Truckers won’t immediately be told to stop driving if they don’t comply with a new rule that requires the use of electronic logging devices to digitally track the hours they drive and starts Dec. 18.

The Commercial Vehicle Safety Alliance, an agency charged with enforcing the so-called ELD mandate, has set April 1 to begin applying the out-of-service criteria related to the pending regulation.

The move will “ease the transition” and will “help those motor carriers that have not prepared for the ELD requirement,” Collin Mooney, the alliance’s executive director, wrote in a Aug. 25 letter to Daphne Jefferson, deputy administrator of the Federal Motor Carrier Safety Administration.

“CVSA member jurisdictions have used this phased in approach in the past when implementing a significant change in the regulatory requirements,” Mooney said.

Mooney said the alliance strongly opposes any delays in implementing the regulation.

Starting on Dec. 18, “inspectors and roadside enforcement personnel will begin documenting violations on roadside inspection reports and, at the jurisdiction's discretion, will issue citations to commercial motor vehicle drivers operating vehicles without a compliant ELD,” he said.

But waiting the additional months before revoking driving privileges “will provide the motor carrier industry, shippers and the roadside enforcement community with time to adjust to the new ELD requirement with minimal disruption to the delivery of goods,” Mooney said.

The ELD mandate has been a contentious issue for the trucking industry.

While the rule has the support from the American Trucking Associations, a trade group representing independent truckers tried to stop implementation, arguing that the digital tracking violates driver rights.

In June, the Owner-Operator Independent Drivers Association lost a bid to have the Supreme Court hear the group’s argument against the requirement by the Department of Transportation and its FMCSA division to install the devices.

OOIDA argued that requiring ELDs on commercial vehicles would violate truck drivers’ privacy and foster carrier harassment over driving hours. The mandate will impact more than 3.5 million commercial drivers.

The FMCSA has pushed for electronic logging to prevent driver cheating on paper logs. The devices link to a semi-truck’s engine, capturing the movement of the truck and recording how much time a trucker is at the wheel. By law, drivers are limited to 11 hours of driving daily.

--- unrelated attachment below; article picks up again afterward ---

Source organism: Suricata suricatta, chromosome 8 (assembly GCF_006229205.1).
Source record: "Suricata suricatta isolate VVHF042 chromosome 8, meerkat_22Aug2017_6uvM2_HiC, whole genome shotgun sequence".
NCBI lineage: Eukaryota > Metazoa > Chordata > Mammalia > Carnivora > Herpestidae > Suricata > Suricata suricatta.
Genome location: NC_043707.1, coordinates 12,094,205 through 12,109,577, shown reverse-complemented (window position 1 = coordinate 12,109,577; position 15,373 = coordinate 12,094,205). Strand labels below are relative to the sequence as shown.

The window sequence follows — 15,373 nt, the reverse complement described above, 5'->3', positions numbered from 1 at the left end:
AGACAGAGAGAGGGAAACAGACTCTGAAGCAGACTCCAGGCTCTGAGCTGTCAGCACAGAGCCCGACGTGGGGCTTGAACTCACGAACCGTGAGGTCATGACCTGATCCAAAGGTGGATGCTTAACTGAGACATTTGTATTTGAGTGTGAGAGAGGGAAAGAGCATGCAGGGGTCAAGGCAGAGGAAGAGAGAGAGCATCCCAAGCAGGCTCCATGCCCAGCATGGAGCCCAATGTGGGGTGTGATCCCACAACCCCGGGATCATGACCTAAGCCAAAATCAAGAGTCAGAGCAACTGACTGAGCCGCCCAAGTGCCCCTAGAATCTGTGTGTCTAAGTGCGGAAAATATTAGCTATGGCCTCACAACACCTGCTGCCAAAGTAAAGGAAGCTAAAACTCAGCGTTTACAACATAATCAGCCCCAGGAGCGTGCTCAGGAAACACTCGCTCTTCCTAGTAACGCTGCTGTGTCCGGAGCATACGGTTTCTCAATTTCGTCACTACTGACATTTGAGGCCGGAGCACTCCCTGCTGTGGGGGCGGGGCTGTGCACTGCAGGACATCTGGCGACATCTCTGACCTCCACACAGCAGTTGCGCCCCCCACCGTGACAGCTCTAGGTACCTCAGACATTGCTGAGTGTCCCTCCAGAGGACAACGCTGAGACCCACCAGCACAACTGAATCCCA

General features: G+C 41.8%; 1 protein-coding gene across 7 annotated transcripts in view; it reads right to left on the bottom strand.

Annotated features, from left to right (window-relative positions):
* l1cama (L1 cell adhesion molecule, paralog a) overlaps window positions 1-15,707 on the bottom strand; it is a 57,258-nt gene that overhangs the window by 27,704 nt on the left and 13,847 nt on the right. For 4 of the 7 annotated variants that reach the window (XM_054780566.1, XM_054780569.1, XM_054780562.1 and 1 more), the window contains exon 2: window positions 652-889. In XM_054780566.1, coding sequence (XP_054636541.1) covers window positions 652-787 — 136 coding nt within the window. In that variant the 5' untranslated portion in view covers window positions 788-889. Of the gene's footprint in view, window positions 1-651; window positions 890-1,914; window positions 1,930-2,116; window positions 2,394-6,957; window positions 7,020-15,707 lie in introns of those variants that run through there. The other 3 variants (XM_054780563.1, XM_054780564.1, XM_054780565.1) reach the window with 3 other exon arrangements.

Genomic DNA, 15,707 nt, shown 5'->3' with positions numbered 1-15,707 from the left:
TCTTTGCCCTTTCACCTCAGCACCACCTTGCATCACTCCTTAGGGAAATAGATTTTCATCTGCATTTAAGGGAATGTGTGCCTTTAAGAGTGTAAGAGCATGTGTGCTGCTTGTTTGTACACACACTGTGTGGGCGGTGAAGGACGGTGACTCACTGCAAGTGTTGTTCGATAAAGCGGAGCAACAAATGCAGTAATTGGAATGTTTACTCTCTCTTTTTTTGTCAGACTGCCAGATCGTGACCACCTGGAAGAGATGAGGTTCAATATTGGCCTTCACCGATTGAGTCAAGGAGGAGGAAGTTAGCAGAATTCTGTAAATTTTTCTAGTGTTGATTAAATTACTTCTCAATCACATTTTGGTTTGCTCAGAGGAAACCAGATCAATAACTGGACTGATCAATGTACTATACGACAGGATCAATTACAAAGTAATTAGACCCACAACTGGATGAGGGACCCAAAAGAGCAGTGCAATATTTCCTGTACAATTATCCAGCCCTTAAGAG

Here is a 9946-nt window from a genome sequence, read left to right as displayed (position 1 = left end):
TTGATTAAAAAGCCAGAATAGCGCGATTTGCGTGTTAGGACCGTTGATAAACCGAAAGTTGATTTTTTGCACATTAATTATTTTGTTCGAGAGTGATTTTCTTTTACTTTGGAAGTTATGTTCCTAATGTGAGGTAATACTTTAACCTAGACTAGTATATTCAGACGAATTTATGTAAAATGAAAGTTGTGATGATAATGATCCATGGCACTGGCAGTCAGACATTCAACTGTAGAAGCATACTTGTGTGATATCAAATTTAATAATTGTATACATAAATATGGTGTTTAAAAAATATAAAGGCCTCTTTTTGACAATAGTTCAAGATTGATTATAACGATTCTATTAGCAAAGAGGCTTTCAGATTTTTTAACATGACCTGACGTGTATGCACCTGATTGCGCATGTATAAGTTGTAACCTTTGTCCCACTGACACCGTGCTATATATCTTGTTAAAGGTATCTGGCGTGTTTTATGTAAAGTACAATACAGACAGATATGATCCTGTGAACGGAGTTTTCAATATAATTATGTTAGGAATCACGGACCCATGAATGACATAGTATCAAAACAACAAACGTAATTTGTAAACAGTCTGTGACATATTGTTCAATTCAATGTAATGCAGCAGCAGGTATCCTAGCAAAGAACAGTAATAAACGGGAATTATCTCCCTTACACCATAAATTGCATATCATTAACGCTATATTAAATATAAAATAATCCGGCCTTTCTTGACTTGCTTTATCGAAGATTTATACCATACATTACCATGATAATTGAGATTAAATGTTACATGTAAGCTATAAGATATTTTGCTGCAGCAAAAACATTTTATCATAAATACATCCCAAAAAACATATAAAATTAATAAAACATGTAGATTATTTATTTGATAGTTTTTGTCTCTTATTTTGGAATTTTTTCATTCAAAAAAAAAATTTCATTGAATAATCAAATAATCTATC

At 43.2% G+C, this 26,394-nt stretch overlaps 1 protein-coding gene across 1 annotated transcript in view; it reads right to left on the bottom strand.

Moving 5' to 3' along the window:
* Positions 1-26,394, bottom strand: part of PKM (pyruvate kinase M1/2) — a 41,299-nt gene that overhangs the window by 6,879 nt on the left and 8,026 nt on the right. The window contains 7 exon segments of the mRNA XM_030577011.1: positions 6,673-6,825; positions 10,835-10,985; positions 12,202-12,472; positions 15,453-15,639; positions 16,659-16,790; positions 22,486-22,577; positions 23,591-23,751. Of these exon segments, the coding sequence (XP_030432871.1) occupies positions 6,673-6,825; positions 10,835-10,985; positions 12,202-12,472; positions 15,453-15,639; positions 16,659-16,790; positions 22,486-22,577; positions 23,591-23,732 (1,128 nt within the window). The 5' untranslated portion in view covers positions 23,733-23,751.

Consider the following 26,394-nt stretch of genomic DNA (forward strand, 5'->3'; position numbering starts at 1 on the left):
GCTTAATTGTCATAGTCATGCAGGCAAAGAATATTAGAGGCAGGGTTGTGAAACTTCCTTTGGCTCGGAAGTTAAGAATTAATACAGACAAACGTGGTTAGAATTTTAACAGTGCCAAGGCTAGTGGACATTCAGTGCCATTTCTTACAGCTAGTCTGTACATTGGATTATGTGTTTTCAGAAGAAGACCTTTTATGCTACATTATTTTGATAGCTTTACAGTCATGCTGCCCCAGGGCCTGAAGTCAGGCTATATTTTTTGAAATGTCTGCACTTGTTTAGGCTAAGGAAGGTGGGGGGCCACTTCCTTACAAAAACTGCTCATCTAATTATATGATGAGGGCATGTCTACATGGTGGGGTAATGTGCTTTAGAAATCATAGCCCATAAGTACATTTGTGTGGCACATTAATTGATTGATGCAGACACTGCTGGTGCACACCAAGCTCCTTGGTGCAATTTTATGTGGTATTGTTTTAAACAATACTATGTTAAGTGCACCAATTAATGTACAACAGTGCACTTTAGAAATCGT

The FMCSA estimates that ELDs will prevent 1,844 crashes, 562 injuries and save 26 lives annually by keeping exhausted drivers off the road.

Switching to electronic logs is expected to eliminate more than $1.6 billion in paperwork costs for motor carriers and law enforcement agencies reviewing drivers’ logs, according to the federal agency.

6 Responses

  1. delles

    failed to take into considetation that it will cause double the wrecks, double the lives, triple the hurt. in accidents. will put alot more exausted drivers on road at prime time. not a smart move.

    Reply
    • Armando Arce

      I am a truck driver this shit going to put me out of business my rates just doubled I am not carrying nothing unless it pays me three dollars a mile that’s gonna drive the industry crazy I know that we as truckers NEED to stick together and stop this madness that’s gonna ruin our jobs are we a bunch of wanna bees in this industry or are we Americans wheels why do we have to answer to them they should answer to US we run this shit not them but no we bend over and let the government just have there way with us and we go happily wow ballless bunch of pussies

      Reply
      • Tourist

        Go where the money is and you’ll find all the answers.

        Do you think the big boys rather loose millions to the O/Os or lobby the congress for a few mill and make it impossible for the small companies to be profitable and thus effectively monopolize the industry?

        The big players like Schnider, JB Hunt, Swift etc… will survive simply on volume and drop and hook loads, where the smaller “Eddie” will get the short end of the stick. Welcome to Capitalism at it’s finest.

        PS. I am against the EDLs if it wasn’t evident by the above statement.

  2. Vlad

    For all the people that think that this will cause less accidents are morons. With ELD’s, drivers have to run against the clock. So it means more trucks are going to be on the road in rush hour, when they are sick, and even in bad weather. Since before they could “cheat” the hours to avoid such things and be much safer overall. Drivers following a machines orders is the worst thing we can do for them, since they are not ROBOTS. All it would take to get rid of elds is just ONE day for all truck drivers to just stop driving. Maybe then they will see who runs the country:)

    Reply
  3. Phil

    Imagine any other group of people in America being required to have these tracking devices on them. There would be tremendous outrage. Truck drivers get no consideration at all when it comes to laws. I hate to complain but these eld/tracking devices are the ultimate example of drivers not getting basic human rights recognized. I’m thinking more and more that “safety” is just a cover for laws/regs that would otherwise be unacceptable.

    Reply

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